A Connecticut tribe is moving to give its own police department a larger role inside its Foxwoods Resort Casino, but several former department employees say it can barely manage to patrol the tiny reservation, let alone the Western Hemisphere's largest casino.

Mashantucket Pequot Tribal Nation officers drive cruisers and carry guns, but the former employees say they resemble private security guards more than agents of the law. The department takes orders directly from tribal council members, blocks officers from pursuing investigations and has turned a blind eye to the sale of illegal drugs, ex-officers said in interviews with The Associated Press.

"The chief doesn't want tribal members to be investigated, to be prosecuted in any way, because then it comes back on him," said Steve Saucier, who worked part-time for the department until leaving in November. "If we do arrest somebody and it goes to tribal court, they throw it out. It does absolutely nothing."

The tribe has been pressing for its own police to replace state troopers in the casino — a change that could bring millions of dollars in savings annually for the Pequots, who have to reimburse the state for security coverage and are struggling with more than $2 billion in debt. The office of Connecticut's governor, which wants to put more troopers on the roads, has already reduced the security bill conditionally as it waits for tribal officers to obtain certifications they would need to be able to arrest non-tribal members.

In response to the AP's findings, Mike Lawlor, the governor's liaison on criminal justice policy, said the agreement depends on tribal police agreeing to abide by the state's standards. He said state attorneys are working out how to determine whether and when the tribe is ready.

"It's definitely in their interest to get them into a position where they would have full-fledged powers," Lawlor said. "If they don't, they won't get them."

The tribal council defended its police force.

"The Mashantucket Pequot Tribal Nation Police force is fully trained and very competent to continue the policing of our gaming enterprise," the council said in a written statement.

One of the most pressing obstacles would be manpower.

The Pequots told the Connecticut governor's office as part of their proposal in July 2011 that they have 15 police officers, according to documents obtained by the AP through a Freedom of Information Act request.

But the tribal police currently have only nine officers, including the chief and two officers who recently joined from a training academy, according to two tribal government employees who spoke on condition of anonymity because they are not authorized to discuss internal affairs. Former officers say the department is stretched so thin that officers can barely cover shifts and emergency calls about fights and domestic disputes at times have to wait. Roughly 900 tribal members live in and around the Pequots' two-square-mile reservation. Some tribal officers have American Indian heritage but they are not required to be Pequot members.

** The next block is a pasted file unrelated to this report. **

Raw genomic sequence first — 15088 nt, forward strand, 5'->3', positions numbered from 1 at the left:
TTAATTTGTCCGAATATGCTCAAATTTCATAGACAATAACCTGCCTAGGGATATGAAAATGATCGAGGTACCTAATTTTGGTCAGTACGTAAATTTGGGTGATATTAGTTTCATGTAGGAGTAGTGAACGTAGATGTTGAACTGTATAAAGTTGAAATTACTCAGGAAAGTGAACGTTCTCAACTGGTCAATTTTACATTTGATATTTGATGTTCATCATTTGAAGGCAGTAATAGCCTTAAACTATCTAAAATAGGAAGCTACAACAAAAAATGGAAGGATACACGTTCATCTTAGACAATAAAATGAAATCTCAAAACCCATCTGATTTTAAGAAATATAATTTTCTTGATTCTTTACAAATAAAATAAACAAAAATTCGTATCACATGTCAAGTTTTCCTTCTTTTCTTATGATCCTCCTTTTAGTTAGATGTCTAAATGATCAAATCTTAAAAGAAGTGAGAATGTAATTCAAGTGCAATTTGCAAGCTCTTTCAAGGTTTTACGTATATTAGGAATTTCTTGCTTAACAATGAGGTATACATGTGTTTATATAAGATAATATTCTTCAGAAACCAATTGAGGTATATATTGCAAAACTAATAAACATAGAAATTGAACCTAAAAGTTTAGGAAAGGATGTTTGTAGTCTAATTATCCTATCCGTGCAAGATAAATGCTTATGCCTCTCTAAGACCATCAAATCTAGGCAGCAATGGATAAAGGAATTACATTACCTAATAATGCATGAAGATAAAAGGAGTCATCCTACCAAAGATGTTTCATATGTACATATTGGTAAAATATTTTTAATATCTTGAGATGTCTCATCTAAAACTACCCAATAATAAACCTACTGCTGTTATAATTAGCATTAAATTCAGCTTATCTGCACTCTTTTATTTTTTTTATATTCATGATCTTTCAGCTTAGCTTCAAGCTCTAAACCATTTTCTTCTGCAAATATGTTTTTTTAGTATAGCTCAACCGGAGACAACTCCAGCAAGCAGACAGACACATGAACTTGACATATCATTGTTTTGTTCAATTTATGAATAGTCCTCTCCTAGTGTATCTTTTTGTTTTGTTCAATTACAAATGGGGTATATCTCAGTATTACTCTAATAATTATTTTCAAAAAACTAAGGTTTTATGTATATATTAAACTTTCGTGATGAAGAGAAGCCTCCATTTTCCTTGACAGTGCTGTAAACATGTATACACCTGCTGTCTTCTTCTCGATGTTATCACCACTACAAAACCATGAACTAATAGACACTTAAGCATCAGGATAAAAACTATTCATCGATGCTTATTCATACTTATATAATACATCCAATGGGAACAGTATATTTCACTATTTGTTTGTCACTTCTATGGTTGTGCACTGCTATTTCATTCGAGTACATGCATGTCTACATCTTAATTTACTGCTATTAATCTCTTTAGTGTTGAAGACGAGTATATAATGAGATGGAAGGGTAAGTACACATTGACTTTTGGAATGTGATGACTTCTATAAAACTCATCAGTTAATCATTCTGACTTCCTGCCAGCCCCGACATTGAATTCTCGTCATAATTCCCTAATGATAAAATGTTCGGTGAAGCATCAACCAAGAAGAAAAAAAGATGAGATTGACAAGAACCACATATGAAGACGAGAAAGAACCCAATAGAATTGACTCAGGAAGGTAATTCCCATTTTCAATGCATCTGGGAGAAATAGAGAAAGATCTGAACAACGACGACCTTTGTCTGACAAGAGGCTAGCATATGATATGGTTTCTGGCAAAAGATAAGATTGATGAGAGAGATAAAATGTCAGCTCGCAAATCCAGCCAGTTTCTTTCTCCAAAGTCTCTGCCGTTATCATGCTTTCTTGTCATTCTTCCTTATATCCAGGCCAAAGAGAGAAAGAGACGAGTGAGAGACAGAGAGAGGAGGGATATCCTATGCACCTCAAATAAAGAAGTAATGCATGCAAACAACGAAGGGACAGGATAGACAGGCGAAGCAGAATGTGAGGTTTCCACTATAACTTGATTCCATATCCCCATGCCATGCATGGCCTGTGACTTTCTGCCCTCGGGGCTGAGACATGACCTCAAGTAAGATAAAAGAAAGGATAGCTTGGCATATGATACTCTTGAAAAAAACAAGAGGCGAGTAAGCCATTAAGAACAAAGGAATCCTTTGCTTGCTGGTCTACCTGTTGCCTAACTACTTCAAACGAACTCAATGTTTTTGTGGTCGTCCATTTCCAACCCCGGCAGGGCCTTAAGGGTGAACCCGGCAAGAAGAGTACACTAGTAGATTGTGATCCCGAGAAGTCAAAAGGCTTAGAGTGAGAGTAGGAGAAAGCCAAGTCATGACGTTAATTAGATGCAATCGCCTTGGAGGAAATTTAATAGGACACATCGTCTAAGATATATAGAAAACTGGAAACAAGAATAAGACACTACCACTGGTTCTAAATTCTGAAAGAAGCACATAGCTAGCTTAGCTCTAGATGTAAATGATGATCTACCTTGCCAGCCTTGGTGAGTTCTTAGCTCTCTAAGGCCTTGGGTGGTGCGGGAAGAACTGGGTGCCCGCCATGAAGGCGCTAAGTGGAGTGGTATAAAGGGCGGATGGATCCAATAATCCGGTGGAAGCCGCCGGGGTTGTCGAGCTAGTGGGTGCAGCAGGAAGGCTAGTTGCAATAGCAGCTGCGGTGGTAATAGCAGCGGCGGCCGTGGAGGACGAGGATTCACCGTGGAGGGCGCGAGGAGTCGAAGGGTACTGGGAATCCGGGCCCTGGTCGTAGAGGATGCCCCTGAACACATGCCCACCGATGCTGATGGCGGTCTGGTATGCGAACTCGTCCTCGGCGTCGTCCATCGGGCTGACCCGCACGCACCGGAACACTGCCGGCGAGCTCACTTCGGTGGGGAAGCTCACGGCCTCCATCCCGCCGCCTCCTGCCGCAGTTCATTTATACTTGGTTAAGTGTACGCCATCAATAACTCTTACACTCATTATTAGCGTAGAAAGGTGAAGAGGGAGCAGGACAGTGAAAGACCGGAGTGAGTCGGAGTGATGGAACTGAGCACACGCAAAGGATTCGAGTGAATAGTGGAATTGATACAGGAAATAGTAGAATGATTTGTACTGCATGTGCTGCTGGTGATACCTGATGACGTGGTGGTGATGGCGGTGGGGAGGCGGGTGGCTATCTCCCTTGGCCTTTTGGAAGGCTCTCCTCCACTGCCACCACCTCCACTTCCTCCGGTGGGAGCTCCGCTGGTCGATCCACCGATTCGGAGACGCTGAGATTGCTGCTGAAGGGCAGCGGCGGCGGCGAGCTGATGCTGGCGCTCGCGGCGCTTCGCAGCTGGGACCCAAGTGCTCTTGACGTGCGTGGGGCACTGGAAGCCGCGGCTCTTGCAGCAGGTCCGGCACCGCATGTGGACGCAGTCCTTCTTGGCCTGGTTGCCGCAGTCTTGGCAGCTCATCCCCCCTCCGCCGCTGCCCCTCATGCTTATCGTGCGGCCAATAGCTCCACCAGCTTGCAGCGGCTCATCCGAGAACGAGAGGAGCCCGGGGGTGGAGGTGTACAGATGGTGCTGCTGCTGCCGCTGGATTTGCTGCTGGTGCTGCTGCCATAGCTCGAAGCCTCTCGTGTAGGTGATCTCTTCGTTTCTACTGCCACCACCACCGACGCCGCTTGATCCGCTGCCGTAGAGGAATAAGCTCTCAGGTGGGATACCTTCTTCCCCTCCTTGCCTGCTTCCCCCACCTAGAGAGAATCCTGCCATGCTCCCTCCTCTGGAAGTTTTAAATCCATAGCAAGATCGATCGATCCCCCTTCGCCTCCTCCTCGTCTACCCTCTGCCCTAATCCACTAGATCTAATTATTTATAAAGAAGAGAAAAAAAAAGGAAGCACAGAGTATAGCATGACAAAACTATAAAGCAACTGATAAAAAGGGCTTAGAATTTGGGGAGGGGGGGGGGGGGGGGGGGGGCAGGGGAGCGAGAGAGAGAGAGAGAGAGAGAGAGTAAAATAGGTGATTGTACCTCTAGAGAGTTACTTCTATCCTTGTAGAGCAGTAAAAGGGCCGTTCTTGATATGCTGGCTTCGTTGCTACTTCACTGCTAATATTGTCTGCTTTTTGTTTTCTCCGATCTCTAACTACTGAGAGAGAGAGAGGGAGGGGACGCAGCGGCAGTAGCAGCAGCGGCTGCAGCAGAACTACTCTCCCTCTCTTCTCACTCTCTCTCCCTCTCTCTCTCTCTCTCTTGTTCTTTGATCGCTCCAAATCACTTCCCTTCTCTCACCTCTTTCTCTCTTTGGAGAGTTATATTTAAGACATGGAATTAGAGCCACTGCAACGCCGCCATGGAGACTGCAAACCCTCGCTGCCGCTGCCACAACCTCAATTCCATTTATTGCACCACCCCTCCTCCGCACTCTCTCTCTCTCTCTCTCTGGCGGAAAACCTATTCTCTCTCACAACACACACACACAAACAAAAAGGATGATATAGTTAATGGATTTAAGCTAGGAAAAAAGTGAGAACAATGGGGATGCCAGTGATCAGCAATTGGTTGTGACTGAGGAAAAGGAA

"There were calls we couldn't get to right away, calls that had to wait because we didn't have any officers to send," said Robert Standeford, who left the tribal police in 2010 after a decade of service. "I always called for state backup when we needed it, but that wasn't a practice they wanted."

The chief of tribal police is Daniel Collins, a Marine Corps veteran who requires that officers salute him. The tribe did not respond to requests to interview Collins.

Several former officers said the chief takes instructions directly from tribal members. They say he did not direct officers not to arrest certain individuals, but would classify sensitive cases as investigations and allow them to languish indefinitely.

In one case, Standeford said, the police chief told officers not to pursue what could have been a major drug bust. The tribe was holding an annual outdoor celebration about five years ago in a part of the reservation known as Stump Mountain when officers stopped a man with a large baggie full of marijuana. The man told officers he got the drugs from a white van that was loaded with marijuana. But Standeford said the chief told officers to release the man, had them dump the drugs on the ground and spoke with the van driver, who then drove off the reservation.

"You don't just dump drugs when you tell everyone in the community we're working to make it better," he said.

Foxwoods, which receives tens of thousands of visitors daily, currently has state troopers stationed around the clock inside the casino, where they made 181 arrests in 2010, mostly for assault or larceny. The Pequots have been required to pay $4 million annually for the services of the state Department of Public Safety including about state 20 troopers, who are backed by tribal police and a large private security force.

In letters to state government officials last summer, tribal Chairman Rodney Butler said the Pequots would no longer pay for troopers to be stationed in the casino, and said the tribe would pursue a lawsuit if an agreement was not reached with the governor's office.

Ultimately, the state agreed to reduce assessments for the Pequots as well as the Mohegan Tribe, which owns the nearby Mohegan Sun casino. Lawlor said the Mohegan police have the certifications needed to assume a larger role as soon as the paperwork is processed, but he said it would take longer for the Pequots' police.

Tom Olsen, a police officer for the neighboring town of Ledyard who worked for Pequot police in the 1990s, said tribal officers have struggled with many of the same issues for years.

"The administration of that police department has to answer in a different way that a town's department would. They are beholden to what the council might say because they hold the purse strings," he said. "The bottom line is there are different rules there."